• 1/2 cup of marinade made with olive oil, salt, pepper, and lemon juice, and a few leaves of minced rosemary, bay leaf, or the herb you prefer (optional).
  • A folding grate to put the fish in, if you have it.

Briefly marinate the fish, slipping some of the herbs and lemon slices into the cavity as well.

Preheat the grill or start the fire long enough ahead to let the coals burn down.

Set the fish over the coals, basting it with the marinade as it cooks; the use of a folding grate with a hinge opposite the handle makes the fish easier to flip, and allows you to prepare several small fish at once.

Continue cooking till the flesh parts easily and the skin is crispy; in terms of a cooking time, figure 10 minutes per inch (2.5 cm) of thickness of the fish, measured at its thickest point.

“Grilled” fish can also be done in the oven. Marinate it as above, and set it in a pan with just a drop of oil. Roast in a very hot (450 F, 220 C) oven, flipping carefully when it is half-cooked.

How To Select A Fish and Estimate How Long To Cook It

Fresh Fish Look Bright

Fresh Fish Look Bright

There’s nothing worse than overripe fish.

Here’s how to avoid it, and how to estimate how long you should cook what you buy.

Appearance is important, but the first sense to trust is smell: A fresh fish won’t smell fishy.

Look at the scales. They should be bright, and colorful. If the fish’s skin looks dull it’s old.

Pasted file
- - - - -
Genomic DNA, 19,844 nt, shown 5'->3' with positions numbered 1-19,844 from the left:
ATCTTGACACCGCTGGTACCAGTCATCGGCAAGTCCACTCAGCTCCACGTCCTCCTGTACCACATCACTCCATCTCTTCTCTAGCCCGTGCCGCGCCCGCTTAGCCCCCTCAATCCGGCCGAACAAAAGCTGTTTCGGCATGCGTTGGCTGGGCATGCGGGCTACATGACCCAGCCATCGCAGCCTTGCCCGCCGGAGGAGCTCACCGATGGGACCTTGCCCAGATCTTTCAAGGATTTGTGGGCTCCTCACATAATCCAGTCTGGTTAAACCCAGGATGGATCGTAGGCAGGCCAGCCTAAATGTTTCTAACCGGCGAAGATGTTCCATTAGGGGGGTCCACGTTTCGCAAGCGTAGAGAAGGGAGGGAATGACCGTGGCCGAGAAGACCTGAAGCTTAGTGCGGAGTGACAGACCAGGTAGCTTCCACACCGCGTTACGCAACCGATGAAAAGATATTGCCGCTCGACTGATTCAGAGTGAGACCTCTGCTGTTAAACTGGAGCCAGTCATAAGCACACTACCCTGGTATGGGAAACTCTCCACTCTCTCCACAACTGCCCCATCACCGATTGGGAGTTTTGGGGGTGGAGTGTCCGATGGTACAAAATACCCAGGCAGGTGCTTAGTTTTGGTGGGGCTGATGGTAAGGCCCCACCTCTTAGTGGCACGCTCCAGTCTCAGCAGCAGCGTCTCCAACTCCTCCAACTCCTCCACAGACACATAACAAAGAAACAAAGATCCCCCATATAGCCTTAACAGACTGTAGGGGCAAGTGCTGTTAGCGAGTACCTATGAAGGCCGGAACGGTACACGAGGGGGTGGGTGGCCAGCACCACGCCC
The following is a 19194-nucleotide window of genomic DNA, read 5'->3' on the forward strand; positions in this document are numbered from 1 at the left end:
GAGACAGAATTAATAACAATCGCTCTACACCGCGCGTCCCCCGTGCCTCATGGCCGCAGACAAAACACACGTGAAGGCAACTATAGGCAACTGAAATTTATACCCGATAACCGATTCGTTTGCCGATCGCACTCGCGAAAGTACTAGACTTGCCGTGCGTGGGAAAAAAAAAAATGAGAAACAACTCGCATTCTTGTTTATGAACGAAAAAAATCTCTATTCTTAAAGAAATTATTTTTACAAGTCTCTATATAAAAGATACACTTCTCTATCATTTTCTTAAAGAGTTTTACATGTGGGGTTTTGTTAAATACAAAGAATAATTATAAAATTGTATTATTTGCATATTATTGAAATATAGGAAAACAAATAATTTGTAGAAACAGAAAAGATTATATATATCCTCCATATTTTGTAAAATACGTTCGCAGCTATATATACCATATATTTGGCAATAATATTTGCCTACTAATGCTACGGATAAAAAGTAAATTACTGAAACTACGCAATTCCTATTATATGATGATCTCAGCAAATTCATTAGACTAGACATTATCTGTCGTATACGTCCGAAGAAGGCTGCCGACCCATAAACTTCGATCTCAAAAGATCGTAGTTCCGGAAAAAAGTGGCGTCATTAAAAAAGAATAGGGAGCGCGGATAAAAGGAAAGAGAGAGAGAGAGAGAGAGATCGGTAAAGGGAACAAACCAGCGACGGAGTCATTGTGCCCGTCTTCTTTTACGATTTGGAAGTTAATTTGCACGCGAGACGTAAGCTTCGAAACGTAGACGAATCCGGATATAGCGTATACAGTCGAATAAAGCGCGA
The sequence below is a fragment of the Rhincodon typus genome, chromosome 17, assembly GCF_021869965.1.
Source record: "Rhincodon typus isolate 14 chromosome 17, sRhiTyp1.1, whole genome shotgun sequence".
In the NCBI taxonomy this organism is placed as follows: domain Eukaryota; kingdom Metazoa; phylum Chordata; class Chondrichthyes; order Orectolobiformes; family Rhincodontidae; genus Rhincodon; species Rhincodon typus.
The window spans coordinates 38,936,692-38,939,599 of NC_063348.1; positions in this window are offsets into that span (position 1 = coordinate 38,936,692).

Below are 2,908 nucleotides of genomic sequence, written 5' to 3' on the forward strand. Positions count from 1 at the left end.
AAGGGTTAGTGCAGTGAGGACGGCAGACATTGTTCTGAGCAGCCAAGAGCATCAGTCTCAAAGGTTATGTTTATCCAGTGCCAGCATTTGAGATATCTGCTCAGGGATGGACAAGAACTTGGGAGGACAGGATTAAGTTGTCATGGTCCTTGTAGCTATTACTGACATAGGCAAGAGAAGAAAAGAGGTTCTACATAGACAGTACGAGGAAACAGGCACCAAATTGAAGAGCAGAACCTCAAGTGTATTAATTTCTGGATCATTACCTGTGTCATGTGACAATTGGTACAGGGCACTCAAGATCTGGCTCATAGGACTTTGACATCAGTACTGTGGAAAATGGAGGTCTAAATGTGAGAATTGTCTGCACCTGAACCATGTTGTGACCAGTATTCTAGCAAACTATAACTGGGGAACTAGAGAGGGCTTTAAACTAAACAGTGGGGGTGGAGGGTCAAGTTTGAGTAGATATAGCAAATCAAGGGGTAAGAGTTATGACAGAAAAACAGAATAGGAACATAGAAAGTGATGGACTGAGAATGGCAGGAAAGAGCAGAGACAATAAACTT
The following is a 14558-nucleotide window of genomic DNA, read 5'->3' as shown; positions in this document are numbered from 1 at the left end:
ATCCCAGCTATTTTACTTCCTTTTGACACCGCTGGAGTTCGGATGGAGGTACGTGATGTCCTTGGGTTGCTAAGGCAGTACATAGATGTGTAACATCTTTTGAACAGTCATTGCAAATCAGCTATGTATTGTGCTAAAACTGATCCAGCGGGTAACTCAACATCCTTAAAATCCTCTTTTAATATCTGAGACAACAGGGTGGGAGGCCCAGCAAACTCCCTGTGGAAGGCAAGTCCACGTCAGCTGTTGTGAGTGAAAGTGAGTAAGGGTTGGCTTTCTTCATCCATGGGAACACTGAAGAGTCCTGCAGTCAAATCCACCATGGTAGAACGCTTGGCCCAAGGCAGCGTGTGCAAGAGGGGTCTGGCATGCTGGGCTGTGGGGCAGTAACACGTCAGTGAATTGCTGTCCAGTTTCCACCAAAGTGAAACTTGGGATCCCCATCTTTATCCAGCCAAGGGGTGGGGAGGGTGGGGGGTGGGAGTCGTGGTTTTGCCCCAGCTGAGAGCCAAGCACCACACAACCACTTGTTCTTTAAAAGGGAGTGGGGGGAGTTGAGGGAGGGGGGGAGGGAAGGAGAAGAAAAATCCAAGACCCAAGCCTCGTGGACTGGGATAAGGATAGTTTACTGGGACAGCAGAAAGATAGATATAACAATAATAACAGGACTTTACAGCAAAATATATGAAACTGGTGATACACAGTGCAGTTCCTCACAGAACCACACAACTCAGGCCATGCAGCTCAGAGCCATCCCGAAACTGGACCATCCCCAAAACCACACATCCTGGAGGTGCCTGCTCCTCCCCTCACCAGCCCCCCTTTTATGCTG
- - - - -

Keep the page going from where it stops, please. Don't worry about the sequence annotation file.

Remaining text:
Touch the fish. It should feel firm, not soft, and your fingertip shouldn’t leave an impression.

The brightly colored fish here are dentici, dentex in English, whereas the skinned fish are anglerfish, which are often sold this way because of their appearance when whole.

Fresh Fish Have bright Eyes, and Look Back As You

Fresh Fish Have bright Eyes, and Look Back As You

Selecting a Fish: Look it in the Eye

Look the fish in the eyes. They should be clear and dark, as if it’s looking back at you, and ready to dart off. No white at all.

These sardoni, slightly larger cousins of sardines, were caught in the Adriatic Sea off Rimini and reached Rimini’s fish market within hours.

A Sunken Eye

A Slightly Cloudy Sunken Eye

An older fish’s eye will begin to cloud and sink.

Unfortunately, you’ll only find perfectly bright eyes when the fish is unloaded from the boat and taken directly to market.

If the eyes are slightly cloudy (like these), but the fish doesn’t smell, the fish was transported after it was caught (or came from further away) but is still good.

This grouper, for example, was caught off Sicily and sold in Rimini, several hundred miles away. It therefore spent at least a day in transit.

If the eyes are cloudy white, or, even worse, sunken and cloudy white, select a different fish or plan to serve something else.